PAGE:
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Who is the best position player to pitch in 2018?

Twenty-seven different position players have taken the mound. Who has the best stuff?

Cincinnati Reds v Cleveland Indians Photo by Ron Schwane/Getty Images

It’s no secret that more position players are pitching than ever before as teams are embracing the slight respite it grants a bullpen in out-of-hand games. The Diamondbacks alone have used three different position players in the last week. One of them, Jeff Mathis, was brought into the sixteenth inning to preserve a lead. (He did not preserve that lead.) The other two were Daniel Descalso and Alex Avila who spawned three different fun facts.

The beleaguered Diamondbacks were forced to use Avila and Descalso for a combined 4.2 innings. For 2018, Baseball Reference lists the leaderboard for most innings pitched in an appearance by position player as:

  1. Shohei Ohtani
  2. Shohei Ohtani
  3. Shohei Ohtani
  4. Shohei Ohtani
  5. Shohei Ohtani
  6. Shohei Ohtani
  7. Shohei Ohtani
  8. Shohei Ohtani
  9. Daniel Descalso
  10. Alex Avila
  11. Shohei Ohtani

One measly elbow sprain and Baseball Reference refuses to classify Ohtani as a pitcher. For shame.

Avila threw two scoreless innings, and before immediately giving up a dinger to Carlos Gonzalez, Descalso had thrown three perfect innings in his career prior to that point. They’ve joined ten other position players who have thrown at least one scoreless inning. Not all position players have been terrible, then. Some of them have looked pretty good. But who looks the best?

Here are the position players who have thrown at least one scoreless inning in 2018. This is from individual appearances, so for Pedro Florimon, this looks at his scoreless appearance on May 18. For Descalso, this looks at his appearance on July 11.

Position Player Fastball Velocity

Player FA Velo (Max)
Player FA Velo (Max)
Pablo Sandoval 87.4 (89.2)
Alex Avila 75.8 (81.6)
Daniel Descalso 76.3 (83.6)
Alex Blandino 88.8 (90.8)
Matt Davidson 89.5 (92.4)
Greg Garcia 62.5 (65.4)
Brandon Guyer 78.4 (79.5)
Kendrys Morales 85.4 (87.6)
Pedro Florimon 87.1 (90.7)
Johnny Field 74.0 (82.2)
Bryan Holiday 72.3 (74.3)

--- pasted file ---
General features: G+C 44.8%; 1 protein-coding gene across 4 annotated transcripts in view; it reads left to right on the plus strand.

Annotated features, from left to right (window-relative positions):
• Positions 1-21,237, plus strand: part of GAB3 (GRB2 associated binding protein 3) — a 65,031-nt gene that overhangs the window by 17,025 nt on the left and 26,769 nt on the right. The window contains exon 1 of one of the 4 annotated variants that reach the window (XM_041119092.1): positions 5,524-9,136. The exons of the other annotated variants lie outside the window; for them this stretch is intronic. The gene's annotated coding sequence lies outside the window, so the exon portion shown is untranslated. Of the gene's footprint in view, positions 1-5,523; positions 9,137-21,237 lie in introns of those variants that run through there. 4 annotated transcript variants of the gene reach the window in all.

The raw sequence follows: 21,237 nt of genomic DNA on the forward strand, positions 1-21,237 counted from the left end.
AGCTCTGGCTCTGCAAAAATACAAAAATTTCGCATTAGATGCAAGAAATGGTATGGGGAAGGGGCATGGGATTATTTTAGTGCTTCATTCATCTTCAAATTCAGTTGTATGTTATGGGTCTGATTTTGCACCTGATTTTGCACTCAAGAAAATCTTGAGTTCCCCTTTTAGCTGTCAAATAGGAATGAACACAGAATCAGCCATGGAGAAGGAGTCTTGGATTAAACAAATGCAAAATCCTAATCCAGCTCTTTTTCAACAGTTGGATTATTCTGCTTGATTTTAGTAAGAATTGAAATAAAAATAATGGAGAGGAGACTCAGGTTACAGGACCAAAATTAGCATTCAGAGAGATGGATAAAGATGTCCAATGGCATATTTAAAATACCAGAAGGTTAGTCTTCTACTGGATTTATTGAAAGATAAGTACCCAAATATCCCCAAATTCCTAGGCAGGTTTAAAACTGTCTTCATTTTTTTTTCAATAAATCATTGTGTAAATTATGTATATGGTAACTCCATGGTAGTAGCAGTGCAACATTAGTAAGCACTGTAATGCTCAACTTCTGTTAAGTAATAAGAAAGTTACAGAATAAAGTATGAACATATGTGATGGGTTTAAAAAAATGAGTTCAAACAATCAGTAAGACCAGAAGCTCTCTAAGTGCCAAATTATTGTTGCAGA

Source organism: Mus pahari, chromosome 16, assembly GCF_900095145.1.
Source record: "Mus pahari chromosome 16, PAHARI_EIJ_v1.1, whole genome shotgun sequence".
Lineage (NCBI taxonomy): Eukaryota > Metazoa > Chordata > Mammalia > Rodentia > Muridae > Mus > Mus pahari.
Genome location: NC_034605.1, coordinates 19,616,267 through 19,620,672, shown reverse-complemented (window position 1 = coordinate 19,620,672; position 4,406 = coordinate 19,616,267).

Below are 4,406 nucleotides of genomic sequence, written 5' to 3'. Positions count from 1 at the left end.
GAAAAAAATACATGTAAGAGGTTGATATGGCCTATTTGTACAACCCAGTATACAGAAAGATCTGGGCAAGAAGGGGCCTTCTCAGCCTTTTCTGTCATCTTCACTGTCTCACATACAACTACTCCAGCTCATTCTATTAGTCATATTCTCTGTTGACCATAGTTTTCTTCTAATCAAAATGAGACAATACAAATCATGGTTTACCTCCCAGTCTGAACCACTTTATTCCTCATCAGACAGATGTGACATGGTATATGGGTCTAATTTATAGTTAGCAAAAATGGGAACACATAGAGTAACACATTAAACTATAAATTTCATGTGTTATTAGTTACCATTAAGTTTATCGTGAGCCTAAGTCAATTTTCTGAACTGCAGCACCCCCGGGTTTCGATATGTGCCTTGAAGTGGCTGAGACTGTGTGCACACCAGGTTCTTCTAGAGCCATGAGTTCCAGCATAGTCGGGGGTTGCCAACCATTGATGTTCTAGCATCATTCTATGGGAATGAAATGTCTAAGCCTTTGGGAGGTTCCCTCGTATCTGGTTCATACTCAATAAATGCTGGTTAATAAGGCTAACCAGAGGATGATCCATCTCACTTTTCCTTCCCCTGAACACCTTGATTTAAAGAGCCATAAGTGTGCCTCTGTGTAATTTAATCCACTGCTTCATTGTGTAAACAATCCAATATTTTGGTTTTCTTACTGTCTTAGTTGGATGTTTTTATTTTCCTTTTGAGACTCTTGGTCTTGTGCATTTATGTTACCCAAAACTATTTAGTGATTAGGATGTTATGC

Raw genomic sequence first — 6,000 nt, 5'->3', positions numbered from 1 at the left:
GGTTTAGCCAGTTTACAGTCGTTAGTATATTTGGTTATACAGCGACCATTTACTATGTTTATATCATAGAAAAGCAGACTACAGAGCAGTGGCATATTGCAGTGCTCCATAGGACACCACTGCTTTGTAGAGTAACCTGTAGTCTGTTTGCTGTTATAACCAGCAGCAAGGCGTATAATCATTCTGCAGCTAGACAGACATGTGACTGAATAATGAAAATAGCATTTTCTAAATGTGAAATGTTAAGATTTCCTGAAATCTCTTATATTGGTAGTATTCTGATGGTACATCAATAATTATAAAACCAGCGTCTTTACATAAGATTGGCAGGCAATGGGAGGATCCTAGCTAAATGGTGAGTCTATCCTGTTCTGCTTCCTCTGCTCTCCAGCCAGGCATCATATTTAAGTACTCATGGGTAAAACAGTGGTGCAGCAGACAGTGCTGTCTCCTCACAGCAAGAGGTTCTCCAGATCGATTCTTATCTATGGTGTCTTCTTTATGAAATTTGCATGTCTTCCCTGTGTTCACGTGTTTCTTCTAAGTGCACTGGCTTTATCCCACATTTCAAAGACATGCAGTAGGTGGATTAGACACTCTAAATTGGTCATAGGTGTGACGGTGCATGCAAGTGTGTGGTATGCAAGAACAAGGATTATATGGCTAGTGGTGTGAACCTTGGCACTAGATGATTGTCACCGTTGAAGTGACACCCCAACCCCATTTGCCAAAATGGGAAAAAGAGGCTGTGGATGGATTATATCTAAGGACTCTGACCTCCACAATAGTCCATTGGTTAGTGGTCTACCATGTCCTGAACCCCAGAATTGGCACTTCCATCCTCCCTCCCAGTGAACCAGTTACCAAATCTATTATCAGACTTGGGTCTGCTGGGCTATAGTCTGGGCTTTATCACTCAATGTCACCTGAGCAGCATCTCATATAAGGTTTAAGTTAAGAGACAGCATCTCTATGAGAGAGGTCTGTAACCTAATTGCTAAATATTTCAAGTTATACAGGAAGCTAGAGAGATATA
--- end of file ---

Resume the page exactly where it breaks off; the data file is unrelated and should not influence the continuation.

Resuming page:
Daniel Robertson 76.9 (78.6)
Brooks Baseball

There have been six position players to throw a perfect inning in 2018: Avila, Matt Davidson, Brandon Guyer, Florimon, Pablo Sandoval, Bryan Holiday, and Daniel Robertson. I’m not sure if Guyer counts because he threw nothing but fastballs at an average of 78 mph. Call me crazy, but I don’t think that would play over the course of nine innings. Daniel Robertson also couldn’t throw harder than 80 mph, but at least he had a wicked changeup to back it up with.

Brooks Baseball

Only three of the pitchers I looked at managed to crack 90 with their fastball. Florimon can reach back for close to 91, but without a reliable secondary pitch, I’m not sure that’s going to work. Pablo Sandoval and Kendrys Morales came close and both have decent secondary pitches they could throw. Sandoval’s curve has comparable movement to his teammate Chris Stratton’s. Morales has the best slider out of the bunch.

Brooks Baseball

Alex Blandino gave up a hit in an otherwise impressive inning. His fastball topped out at 90 mph and he got two strikeouts. He located his fastball well, keeping it on the edge of the strikezone. His changeup had decent movement and he was able to throw it for strikes. Most impressive was the knuckleball he struck out Brandon Guyer with.

Ordinarily, it has to be a little embarrassing to strike out against a position player, especially on three pitches, but I’m not sure you can blame Guyer in that situation. Blandino started him off with an 89 mph fastball down the middle and followed it up with a 77 mph changeup at the top of the zone. Then he pulled a perfect knuckleball at 67 mph. Blandino threw him three pitches and none of them were within 10 mph of one another. That’s a rough at bat.

That sequence begs the question: Is Alex Blandino better at pitching than Michael Lorenzen is at hitting?

Overall, Matt Davidson of the Chicago White Sox comes out on top. On June 29th, Davidson came into an 11-3 game to face the Rangers’ 3-4-5 hitters. He threw 13 pitches, eight of them for strikes and put the heart of Texas’ lineup down in order. Admittedly, the beef of the Rangers’ batting order isn’t as formidable as other teams. The strikeout that Davidson recorded came against Rougned Odor, who had a 69 wRC+ at that point.

Still, Davidson had the hardest average fastballs among position players who had thrown at least one scoreless inning. His fastball averaged 89.5 and topped out at 92.4. His curveball had great break as well at nearly seven inches of horizontal movement and -8 inches of vertical movement. As Jeff Sullivan of Fangraphs pointed out on Effectively Wild, that’s about as good as Adam Wainwright’s curve.

Brooks Baseball

He had some issues with command in the beginning of the inning, but once he got settled in, he looked like a competent pitcher. Considering the struggles the White Sox have had with their bullpen, Davidson probably isn’t the worst option to pitch in relief.

Perhaps Davidson or Blandino will work their way into a game that isn’t already hopelessly out of hand by the time the season is over. With the stuff that they have, it wouldn’t necessarily be waving the white flag.


Kenny Kelly is a writer for Beyond the Box Score, McCovey Chronicles, and BP Wrigleyville. You can follow him on Twitter @KennyKellyWords.